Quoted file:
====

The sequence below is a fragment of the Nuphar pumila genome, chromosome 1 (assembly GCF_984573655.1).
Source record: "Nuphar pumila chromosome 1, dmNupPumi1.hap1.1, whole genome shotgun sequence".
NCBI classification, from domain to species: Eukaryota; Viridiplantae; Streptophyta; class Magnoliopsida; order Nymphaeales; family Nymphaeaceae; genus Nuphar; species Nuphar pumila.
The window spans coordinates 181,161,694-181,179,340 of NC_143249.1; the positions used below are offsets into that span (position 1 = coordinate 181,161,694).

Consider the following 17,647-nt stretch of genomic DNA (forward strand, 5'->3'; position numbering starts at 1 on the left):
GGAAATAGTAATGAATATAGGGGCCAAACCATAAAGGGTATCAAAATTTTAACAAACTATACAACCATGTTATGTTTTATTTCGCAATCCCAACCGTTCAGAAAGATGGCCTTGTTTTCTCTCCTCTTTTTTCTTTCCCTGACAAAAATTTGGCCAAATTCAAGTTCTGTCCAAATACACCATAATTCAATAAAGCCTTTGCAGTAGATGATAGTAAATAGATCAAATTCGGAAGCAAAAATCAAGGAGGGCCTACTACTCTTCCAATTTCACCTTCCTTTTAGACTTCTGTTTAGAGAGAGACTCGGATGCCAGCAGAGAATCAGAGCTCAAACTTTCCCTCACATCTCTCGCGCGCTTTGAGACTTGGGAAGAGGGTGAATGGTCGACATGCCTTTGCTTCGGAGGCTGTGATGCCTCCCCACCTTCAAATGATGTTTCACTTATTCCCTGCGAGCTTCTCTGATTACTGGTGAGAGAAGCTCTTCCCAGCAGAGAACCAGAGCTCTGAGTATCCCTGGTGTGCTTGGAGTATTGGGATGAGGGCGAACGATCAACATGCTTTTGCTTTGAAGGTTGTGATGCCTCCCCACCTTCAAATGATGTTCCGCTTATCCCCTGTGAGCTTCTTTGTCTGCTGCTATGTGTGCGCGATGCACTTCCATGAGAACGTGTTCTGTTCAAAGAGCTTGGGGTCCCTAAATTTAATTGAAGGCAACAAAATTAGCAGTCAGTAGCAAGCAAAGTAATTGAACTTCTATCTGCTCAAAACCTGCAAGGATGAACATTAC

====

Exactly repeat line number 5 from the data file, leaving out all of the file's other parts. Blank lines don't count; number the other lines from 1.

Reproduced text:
Consider the following 17,647-nt stretch of genomic DNA (forward strand, 5'->3'; position numbering starts at 1 on the left):